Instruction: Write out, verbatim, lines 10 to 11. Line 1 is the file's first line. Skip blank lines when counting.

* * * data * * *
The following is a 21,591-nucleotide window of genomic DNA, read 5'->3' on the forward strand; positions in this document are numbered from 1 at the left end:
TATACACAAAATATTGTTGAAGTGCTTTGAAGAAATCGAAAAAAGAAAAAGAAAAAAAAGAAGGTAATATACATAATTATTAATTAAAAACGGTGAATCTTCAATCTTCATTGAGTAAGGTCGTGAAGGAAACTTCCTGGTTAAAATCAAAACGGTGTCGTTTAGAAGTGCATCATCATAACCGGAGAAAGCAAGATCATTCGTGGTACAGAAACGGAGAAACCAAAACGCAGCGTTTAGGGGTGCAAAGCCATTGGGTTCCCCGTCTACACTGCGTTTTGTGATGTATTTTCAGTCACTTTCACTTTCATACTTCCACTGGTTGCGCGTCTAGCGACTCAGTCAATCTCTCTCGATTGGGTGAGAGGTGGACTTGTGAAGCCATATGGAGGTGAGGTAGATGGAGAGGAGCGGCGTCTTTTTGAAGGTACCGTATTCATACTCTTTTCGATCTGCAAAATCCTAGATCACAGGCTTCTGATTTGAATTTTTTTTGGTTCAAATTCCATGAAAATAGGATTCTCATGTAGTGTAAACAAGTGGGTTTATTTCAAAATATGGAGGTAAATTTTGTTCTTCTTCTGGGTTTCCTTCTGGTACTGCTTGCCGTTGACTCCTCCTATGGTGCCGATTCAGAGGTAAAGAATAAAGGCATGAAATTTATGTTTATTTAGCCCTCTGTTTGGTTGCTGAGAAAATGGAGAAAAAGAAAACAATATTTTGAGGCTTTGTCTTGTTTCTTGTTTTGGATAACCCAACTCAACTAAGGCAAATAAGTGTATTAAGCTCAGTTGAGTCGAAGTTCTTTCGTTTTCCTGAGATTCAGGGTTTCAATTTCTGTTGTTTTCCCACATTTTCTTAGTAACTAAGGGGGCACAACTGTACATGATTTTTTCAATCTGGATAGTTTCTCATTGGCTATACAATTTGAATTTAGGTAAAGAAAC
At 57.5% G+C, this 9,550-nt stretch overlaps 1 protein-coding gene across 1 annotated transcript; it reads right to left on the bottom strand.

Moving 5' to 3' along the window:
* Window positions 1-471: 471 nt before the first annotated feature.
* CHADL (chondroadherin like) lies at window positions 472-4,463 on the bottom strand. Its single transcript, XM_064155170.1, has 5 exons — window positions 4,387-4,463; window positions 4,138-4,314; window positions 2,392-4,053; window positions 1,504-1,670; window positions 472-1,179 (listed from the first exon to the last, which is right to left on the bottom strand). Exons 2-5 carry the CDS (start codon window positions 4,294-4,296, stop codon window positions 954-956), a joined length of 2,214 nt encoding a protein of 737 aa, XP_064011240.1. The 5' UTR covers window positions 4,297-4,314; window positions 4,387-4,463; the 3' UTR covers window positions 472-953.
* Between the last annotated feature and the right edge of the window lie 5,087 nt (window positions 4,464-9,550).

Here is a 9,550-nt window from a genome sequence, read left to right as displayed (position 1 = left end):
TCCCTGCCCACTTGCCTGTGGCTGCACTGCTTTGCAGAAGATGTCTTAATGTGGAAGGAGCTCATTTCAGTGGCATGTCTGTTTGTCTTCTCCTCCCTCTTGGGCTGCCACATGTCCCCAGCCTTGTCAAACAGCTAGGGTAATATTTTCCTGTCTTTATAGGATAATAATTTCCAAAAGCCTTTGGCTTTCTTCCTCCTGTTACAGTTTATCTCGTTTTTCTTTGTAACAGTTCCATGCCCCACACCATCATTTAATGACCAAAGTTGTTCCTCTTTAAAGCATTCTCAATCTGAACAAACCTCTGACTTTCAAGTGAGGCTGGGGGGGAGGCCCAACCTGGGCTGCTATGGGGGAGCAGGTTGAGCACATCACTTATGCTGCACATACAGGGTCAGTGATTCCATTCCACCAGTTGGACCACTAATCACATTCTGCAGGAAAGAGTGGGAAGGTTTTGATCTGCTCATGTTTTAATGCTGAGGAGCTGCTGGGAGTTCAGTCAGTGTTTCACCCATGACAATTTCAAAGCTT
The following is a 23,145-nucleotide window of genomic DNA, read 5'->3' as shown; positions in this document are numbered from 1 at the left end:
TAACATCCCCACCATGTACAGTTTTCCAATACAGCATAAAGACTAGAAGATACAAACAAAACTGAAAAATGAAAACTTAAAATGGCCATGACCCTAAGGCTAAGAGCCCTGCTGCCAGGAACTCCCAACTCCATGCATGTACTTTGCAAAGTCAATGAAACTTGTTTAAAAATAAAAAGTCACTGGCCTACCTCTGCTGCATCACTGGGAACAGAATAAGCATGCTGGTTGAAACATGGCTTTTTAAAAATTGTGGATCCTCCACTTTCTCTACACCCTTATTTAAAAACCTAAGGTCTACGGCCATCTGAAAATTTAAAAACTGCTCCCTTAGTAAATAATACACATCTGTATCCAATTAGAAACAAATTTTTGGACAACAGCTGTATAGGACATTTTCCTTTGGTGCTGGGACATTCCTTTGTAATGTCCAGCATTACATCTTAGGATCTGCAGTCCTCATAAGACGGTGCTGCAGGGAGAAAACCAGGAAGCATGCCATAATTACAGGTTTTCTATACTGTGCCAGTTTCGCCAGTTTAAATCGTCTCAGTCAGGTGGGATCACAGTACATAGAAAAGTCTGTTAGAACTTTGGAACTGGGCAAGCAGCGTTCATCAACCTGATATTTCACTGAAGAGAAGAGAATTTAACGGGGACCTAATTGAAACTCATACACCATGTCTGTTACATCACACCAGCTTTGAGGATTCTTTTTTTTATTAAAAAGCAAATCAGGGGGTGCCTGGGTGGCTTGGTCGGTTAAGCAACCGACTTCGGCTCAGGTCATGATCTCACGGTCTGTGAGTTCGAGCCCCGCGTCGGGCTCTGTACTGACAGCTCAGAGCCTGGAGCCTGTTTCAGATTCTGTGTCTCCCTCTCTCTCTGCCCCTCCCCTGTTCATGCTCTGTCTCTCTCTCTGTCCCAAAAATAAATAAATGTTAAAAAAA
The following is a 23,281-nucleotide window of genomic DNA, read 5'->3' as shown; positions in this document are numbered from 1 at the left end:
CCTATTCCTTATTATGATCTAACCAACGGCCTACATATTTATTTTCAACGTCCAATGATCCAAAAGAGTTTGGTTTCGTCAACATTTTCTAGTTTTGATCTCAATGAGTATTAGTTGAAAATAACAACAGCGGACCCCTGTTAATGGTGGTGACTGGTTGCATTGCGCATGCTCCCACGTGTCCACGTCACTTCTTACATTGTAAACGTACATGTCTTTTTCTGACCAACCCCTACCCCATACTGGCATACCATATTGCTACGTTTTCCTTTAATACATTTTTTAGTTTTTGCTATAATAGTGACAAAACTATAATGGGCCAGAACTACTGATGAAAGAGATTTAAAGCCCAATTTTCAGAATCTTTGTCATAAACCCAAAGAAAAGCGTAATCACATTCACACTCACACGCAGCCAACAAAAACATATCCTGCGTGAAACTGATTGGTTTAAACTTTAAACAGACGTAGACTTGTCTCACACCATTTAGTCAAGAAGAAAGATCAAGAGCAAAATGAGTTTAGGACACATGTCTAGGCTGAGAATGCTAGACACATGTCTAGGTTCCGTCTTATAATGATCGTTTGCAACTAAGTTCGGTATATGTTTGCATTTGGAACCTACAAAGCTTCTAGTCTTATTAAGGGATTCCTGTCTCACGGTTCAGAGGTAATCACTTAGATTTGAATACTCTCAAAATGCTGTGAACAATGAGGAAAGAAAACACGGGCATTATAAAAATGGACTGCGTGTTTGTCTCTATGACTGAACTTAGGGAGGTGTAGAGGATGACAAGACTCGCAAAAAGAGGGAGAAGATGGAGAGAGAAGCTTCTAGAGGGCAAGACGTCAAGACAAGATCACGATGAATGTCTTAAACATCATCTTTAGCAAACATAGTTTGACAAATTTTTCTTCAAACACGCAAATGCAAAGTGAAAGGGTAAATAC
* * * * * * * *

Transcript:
The following is a 23,145-nucleotide window of genomic DNA, read 5'->3' as shown; positions in this document are numbered from 1 at the left end:
TAACATCCCCACCATGTACAGTTTTCCAATACAGCATAAAGACTAGAAGATACAAACAAAACTGAAAAATGAAAACTTAAAATGGCCATGACCCTAAGGCTAAGAGCCCTGCTGCCAGGAACTCCCAACTCCATGCATGTACTTTGCAAAGTCAATGAAACTTGTTTAAAAATAAAAAGTCACTGGCCTACCTCTGCTGCATCACTGGGAACAGAATAAGCATGCTGGTTGAAACATGGCTTTTTAAAAATTGTGGATCCTCCACTTTCTCTACACCCTTATTTAAAAACCTAAGGTCTACGGCCATCTGAAAATTTAAAAACTGCTCCCTTAGTAAATAATACACATCTGTATCCAATTAGAAACAAATTTTTGGACAACAGCTGTATAGGACATTTTCCTTTGGTGCTGGGACATTCCTTTGTAATGTCCAGCATTACATCTTAGGATCTGCAGTCCTCATAAGACGGTGCTGCAGGGAGAAAACCAGGAAGCATGCCATAATTACAGGTTTTCTATACTGTGCCAGTTTCGCCAGTTTAAATCGTCTCAGTCAGGTGGGATCACAGTACATAGAAAAGTCTGTTAGAACTTTGGAACTGGGCAAGCAGCGTTCATCAACCTGATATTTCACTGAAGAGAAGAGAATTTAACGGGGACCTAATTGAAACTCATACACCATGTCTGTTACATCACACCAGCTTTGAGGATTCTTTTTTTTATTAAAAAGCAAATCAGGGGGTGCCTGGGTGGCTTGGTCGGTTAAGCAACCGACTTCGGCTCAGGTCATGATCTCACGGTCTGTGAGTTCGAGCCCCGCGTCGGGCTCTGTACTGACAGCTCAGAGCCTGGAGCCTGTTTCAGATTCTGTGTCTCCCTCTCTCTCTGCCCCTCCCCTGTTCATGCTCTGTCTCTCTCTCTGTCCCAAAAATAAATAAATGTTAAAAAAA